Killed by Proxy: Analyzing Client-end TLS Interception Software

Killed by Proxy: Analyzing Client-end TLS Interception Software [1]

Summarized by Mohammad Mannan

To filter SSL-protected traffic, some antivirus and parental-control applications interpose a SSL proxy in the middle of the host’s communications. However, the use of such a proxy may weaken TLS security in several ways, including:

1.If the proxy’s root certificate is pre-generated (i.e., fixed across different installations), users could be vulnerable to impersonation by an active MITM network adversary, having access to the signing key, if the proxy accepts external site certificates issued by its own root certificate. For example, in Feb. 2015, the advertisement-inserting tool SuperFish [2] was found to be vulnerable to such an attack due to its use of the Komodia SDK, which pre-generates a single root certificate per product.

2.As the TLS proxy itself connects to the server, it is in charge of the certificate validation process, which may be vulnerable to several known problems, including: accepting any certificate (cf. Privdog [3]), failing to verify the certificate chain, relying on an outdated list of trusted CAs, or failing to check revocation status. Brubaker et al. [4] show that certificate validation is a particularly error-prone task, even for well-known and tested TLS libraries and clients.

3.The proxy may use an outdated SSL library and reintroduce security issues that are potentially fixed in the original client, e.g., FREAK, reverse Heartbleed, certificate parsing errors (CVE-2015-0287).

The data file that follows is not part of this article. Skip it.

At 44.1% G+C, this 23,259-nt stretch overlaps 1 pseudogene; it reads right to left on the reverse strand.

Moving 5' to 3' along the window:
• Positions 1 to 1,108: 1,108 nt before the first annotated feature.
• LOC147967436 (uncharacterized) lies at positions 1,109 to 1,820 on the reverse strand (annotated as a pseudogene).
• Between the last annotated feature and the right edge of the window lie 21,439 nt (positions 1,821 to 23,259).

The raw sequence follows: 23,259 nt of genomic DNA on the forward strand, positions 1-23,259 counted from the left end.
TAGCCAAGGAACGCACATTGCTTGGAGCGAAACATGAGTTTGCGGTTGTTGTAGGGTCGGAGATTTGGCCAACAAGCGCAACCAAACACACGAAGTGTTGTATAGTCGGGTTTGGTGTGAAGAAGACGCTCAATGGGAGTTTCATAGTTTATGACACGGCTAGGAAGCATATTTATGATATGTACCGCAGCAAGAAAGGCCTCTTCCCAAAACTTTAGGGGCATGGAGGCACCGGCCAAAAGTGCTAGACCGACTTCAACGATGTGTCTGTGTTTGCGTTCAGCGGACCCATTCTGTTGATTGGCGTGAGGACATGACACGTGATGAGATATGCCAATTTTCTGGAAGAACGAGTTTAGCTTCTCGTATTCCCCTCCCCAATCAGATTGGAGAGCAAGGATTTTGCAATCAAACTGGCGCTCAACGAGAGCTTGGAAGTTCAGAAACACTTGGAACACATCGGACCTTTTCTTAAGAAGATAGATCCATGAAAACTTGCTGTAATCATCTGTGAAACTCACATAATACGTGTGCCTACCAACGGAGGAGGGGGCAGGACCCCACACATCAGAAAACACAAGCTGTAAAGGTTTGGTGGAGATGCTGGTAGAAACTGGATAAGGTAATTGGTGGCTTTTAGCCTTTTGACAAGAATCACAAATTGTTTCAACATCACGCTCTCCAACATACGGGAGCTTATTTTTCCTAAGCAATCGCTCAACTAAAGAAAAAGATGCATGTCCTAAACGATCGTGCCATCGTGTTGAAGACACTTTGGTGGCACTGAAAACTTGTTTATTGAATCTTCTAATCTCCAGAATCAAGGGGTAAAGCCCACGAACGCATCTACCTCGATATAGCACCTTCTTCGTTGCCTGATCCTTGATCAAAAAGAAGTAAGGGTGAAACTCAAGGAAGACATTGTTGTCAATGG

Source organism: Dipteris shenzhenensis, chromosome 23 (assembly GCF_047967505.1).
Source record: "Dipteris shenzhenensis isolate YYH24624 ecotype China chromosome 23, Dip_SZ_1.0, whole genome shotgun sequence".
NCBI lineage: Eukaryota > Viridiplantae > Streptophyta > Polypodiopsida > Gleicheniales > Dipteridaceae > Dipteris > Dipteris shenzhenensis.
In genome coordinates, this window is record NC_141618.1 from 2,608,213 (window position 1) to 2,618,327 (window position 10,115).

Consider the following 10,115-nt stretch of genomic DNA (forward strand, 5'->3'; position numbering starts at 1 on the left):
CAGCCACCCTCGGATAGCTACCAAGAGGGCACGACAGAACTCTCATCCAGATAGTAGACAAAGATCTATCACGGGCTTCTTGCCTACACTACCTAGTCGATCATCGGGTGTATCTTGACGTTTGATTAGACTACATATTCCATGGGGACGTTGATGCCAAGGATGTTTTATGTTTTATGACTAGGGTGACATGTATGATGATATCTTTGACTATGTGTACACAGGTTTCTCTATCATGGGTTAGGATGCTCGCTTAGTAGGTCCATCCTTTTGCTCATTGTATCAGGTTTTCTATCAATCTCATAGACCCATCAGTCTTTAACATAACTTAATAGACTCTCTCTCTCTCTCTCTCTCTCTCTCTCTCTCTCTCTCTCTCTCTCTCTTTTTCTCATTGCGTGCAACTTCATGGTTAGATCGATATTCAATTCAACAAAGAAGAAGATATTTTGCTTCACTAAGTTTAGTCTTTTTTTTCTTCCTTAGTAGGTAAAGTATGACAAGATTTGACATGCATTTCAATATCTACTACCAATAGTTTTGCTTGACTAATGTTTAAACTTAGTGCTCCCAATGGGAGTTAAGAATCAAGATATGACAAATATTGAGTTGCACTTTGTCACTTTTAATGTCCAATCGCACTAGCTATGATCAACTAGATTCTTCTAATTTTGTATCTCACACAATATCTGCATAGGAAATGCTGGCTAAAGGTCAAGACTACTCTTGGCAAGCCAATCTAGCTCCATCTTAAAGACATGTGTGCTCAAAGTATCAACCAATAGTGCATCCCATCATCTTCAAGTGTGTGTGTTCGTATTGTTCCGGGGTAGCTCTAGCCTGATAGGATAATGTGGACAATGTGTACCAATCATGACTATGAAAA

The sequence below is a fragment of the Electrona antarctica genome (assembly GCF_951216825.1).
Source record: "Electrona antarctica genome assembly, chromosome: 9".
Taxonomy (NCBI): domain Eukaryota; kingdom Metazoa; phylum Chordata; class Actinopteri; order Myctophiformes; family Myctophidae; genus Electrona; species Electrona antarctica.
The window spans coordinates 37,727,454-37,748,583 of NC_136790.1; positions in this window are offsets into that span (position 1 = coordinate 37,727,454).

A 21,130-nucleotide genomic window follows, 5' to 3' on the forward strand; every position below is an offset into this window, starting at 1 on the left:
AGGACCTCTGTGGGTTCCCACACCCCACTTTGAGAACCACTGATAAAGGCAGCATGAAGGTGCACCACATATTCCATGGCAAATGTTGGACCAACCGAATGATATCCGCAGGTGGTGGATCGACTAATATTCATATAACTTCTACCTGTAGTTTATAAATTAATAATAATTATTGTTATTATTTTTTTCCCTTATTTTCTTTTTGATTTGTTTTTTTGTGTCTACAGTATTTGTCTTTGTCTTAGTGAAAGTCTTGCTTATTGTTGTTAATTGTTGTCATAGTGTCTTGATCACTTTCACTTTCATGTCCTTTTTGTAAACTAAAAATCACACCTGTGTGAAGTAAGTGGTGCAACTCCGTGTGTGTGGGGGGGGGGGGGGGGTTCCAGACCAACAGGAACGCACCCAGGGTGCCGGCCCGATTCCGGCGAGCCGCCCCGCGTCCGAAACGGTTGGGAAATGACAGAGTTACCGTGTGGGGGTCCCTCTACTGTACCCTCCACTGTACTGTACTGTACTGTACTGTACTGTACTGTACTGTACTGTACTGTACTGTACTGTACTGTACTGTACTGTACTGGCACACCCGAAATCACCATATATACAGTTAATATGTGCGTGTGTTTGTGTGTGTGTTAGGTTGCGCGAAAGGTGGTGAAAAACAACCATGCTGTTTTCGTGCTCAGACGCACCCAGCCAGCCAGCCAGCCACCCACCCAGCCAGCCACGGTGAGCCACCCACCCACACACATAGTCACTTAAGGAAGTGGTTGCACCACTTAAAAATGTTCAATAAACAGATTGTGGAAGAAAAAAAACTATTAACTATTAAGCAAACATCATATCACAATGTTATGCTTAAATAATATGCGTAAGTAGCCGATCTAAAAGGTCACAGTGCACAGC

4.The lack of transparency between versions and ciphersuites negotiated with the server, which may force a client to accept otherwise unacceptable parameters.

Covering existing and new attack vectors on SSL engines, we design a comprehensive framework to analyze such client-end TLS proxies. Challenges faced by our analysis include, but are not limited to:

1.the lack of Server Name Indication (SNI) support (requiring one IP address per test) and filtering on specific ports only, both of which limit the applicability of existing online TLS test-suites; and

2. difficulties to make a proxy trust our test root certificate due to the use of custom CA trusted stores (often encrypted/obfuscated in an undocumented manner).

We use our framework to analyze client proxies from four perspectives: (a) root certificates of proxies, and protections of corresponding private keys; (b) certificate validation; (c) server-end TLS parameters; and (d) client-end transparency. We perform a thorough analysis of eight antivirus (e.g., Kaspersky, ESET, etc.) and four parental-control applications (e.g., PC Pandora, etc.) that act as TLS proxies, along with two additional products that only import a root certificate; these products are possibly used by millions of users.

Our systematic analysis uncovered that some of these security enhancing tools severely affect SSL security on their host machines. We found that all the analyzed products in some way weaken TLS security on their host.

●Three of the four parental control applications we analyzed are vulnerable to server impersonation or MITM attacks because they either import a pre-generated certificate into the OS/browser trusted stores during installation, lack any certificate validation, or trust a root certificate “for testing purpose only” with a factorable 512-bit RSA key. The remaining one imports a pre-generated certificate when filtering is enabled for the first time, and never removes it even after uninstalling the product, leaving the host perpetually vulnerable.